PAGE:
You recently completed filming the second series of Last Tango in Halifax. How was it? Well, you know, you can't tell until the cake comes out of the oven. But it was great. I'm just the luckiest person in the world to have all these wonderful parts at an age where one might not be working. My career just seems to go on and on, touch wood.
You must be very happy with the programme's success. Thrilled, and it's just opened in America to very good notices. That's really exciting.
Downton is doing amazingly well out there. Yes, but Downton is an American's idea of England really, isn't it? I think they think that we still live like that with lots of servants...
Why do you think Downton has been so successful? If I knew that dear, I'd be a very rich woman.
So how does Derek Jacobi compare as a screen partner to Daniel Craig? Well it's slightly different, darling. I've got to know Derek a great deal better than I knew Daniel. Because it was one film [The Mother] and taking your clothes off and getting into bed with someone doesn't make you know them at all.
But you and Derek have a lot of fun together? We do, but it's still terribly hard work. The hours are killers. I was told once, I don't whether it's a myth, that in France they don't start until after lunch. I think I must learn to speak French very quickly and go and work there. I'm better in the afternoons. I'm not great at half past six in the morning; my face hasn't come to until about 10.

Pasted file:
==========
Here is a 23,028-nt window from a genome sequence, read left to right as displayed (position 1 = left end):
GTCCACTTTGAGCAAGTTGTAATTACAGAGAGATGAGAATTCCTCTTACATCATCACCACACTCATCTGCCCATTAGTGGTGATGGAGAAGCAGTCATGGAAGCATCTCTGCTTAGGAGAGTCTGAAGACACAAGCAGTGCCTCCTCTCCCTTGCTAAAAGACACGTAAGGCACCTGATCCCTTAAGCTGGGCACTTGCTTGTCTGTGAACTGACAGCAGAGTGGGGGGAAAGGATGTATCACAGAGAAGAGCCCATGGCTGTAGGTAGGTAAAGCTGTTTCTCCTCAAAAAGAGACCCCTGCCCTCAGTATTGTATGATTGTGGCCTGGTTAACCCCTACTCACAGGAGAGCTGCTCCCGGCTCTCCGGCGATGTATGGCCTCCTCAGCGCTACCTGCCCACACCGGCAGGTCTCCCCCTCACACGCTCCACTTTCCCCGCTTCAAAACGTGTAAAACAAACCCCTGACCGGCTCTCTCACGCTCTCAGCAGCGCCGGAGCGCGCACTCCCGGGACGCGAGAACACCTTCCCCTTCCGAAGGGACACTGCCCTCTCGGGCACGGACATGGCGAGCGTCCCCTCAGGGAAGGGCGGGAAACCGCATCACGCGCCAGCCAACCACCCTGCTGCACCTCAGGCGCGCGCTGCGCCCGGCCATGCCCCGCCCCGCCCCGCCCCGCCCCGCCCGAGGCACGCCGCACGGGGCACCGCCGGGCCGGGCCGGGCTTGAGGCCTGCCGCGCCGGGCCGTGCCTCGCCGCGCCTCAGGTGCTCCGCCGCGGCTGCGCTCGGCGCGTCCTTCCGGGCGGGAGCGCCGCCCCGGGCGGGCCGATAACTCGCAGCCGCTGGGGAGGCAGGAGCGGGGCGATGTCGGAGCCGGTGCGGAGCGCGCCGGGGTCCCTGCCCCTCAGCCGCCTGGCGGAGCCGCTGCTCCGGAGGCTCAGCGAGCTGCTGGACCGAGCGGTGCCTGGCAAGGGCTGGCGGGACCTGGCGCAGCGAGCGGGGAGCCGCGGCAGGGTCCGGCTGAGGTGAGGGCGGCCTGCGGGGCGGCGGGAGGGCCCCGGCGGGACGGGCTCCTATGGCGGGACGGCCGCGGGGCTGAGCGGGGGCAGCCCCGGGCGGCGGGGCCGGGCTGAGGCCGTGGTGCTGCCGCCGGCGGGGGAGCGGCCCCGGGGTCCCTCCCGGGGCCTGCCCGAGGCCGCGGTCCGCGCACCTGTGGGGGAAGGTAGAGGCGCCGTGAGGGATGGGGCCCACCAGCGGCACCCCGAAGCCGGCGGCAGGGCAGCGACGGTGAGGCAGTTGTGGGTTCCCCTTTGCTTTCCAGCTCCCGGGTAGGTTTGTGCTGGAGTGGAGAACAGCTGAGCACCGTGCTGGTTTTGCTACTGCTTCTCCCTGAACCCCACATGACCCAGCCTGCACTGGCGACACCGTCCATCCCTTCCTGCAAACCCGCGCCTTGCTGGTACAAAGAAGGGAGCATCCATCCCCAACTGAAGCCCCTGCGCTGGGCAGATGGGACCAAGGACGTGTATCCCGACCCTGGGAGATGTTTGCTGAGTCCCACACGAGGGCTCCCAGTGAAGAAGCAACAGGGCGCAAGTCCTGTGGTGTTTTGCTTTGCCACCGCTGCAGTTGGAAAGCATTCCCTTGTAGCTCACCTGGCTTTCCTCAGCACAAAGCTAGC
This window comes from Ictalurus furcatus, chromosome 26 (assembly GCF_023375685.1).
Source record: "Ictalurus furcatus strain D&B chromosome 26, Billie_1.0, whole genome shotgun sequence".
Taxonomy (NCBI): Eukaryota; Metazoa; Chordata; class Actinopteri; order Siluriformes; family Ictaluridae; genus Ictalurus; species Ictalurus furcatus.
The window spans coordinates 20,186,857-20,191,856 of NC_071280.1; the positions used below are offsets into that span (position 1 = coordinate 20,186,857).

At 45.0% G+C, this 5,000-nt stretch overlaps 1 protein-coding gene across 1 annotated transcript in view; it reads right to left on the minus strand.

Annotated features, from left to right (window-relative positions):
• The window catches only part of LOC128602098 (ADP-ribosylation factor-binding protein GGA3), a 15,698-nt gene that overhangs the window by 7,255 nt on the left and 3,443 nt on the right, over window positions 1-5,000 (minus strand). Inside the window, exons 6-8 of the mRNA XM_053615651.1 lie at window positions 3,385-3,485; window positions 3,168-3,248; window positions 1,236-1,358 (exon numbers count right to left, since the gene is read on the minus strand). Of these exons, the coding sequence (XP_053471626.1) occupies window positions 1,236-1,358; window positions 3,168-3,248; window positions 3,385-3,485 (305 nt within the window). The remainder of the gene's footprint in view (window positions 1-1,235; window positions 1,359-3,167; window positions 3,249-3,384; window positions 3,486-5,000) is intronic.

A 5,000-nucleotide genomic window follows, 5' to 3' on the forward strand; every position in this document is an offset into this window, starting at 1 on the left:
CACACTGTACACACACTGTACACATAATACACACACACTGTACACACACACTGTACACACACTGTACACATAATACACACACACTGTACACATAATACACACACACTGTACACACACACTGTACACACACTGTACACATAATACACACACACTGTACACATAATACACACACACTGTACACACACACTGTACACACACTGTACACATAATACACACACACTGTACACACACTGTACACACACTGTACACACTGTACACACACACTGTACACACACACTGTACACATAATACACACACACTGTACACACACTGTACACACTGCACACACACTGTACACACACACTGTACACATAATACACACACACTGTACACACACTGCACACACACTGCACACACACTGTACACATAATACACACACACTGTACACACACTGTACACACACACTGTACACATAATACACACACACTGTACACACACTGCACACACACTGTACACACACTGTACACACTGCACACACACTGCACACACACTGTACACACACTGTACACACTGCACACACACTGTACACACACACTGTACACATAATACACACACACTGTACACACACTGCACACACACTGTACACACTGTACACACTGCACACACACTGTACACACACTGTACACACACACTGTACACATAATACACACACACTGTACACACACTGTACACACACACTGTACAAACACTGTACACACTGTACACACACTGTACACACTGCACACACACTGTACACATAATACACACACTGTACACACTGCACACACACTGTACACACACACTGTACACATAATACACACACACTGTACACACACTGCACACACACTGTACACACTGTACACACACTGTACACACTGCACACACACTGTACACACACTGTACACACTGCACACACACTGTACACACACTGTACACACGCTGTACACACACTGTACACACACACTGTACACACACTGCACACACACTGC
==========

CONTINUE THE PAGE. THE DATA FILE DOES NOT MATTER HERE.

You said once you wished you'd done Hollywood. What I'd love to do, once before I die, is appear in an American sitcom. Not a series, just one episode, so I'm not asking much. I do a cabaret now and while I'm in New York, I'm going to make some enquiries.
How about working with Woody Allen? You could be his next leading lady. Well, I auditioned for a film of his but Pauline Collins got the part. And when I made The Mother with Daniel Craig, I thought I'm going to write to Woody Allen and I'm going to say, 'In the unlikely event that you make a film in my country, in London, please would you put me on your list and let me audition for it'. And then I thought, 'No, he won't ever make a film in London'. Well, of course the following year he did and he's never blooming well stopped since then. I should have sent the letter!
Across your career you've played a dinner lady, a hairdresser... I've played lots of different things!
Have you ever thought, playing any of these roles, 'Oh I would have been good at that in real life'? No, darling, I couldn't have been a teacher.
How about a dinner lady or a hairdresser? I could have been a hairdresser, I suppose. A dinner lady? No I can't cook at all. I've never really mastered the oven and I've had one for years. I've cooked a pizza in it a couple of times and that's it. My one regret is that I didn't go on with my music. I play the piano rather badly but I love it. I would have liked to have been, in another life, a jazz pianist or a racing driver. I would have loved to have raced around the track; I think that would have been great.
Born and raised in Newcastle upon Tyne, Anne Reid made her name as Val Barlow in Coronation Street. She has since appeared in Dinnerladies, The Mother and on stage. In Last Tango in Halifax, which returns on 19 November on BBC1, she stars as a septuagenarian reunited with her teen love interest.Reuse content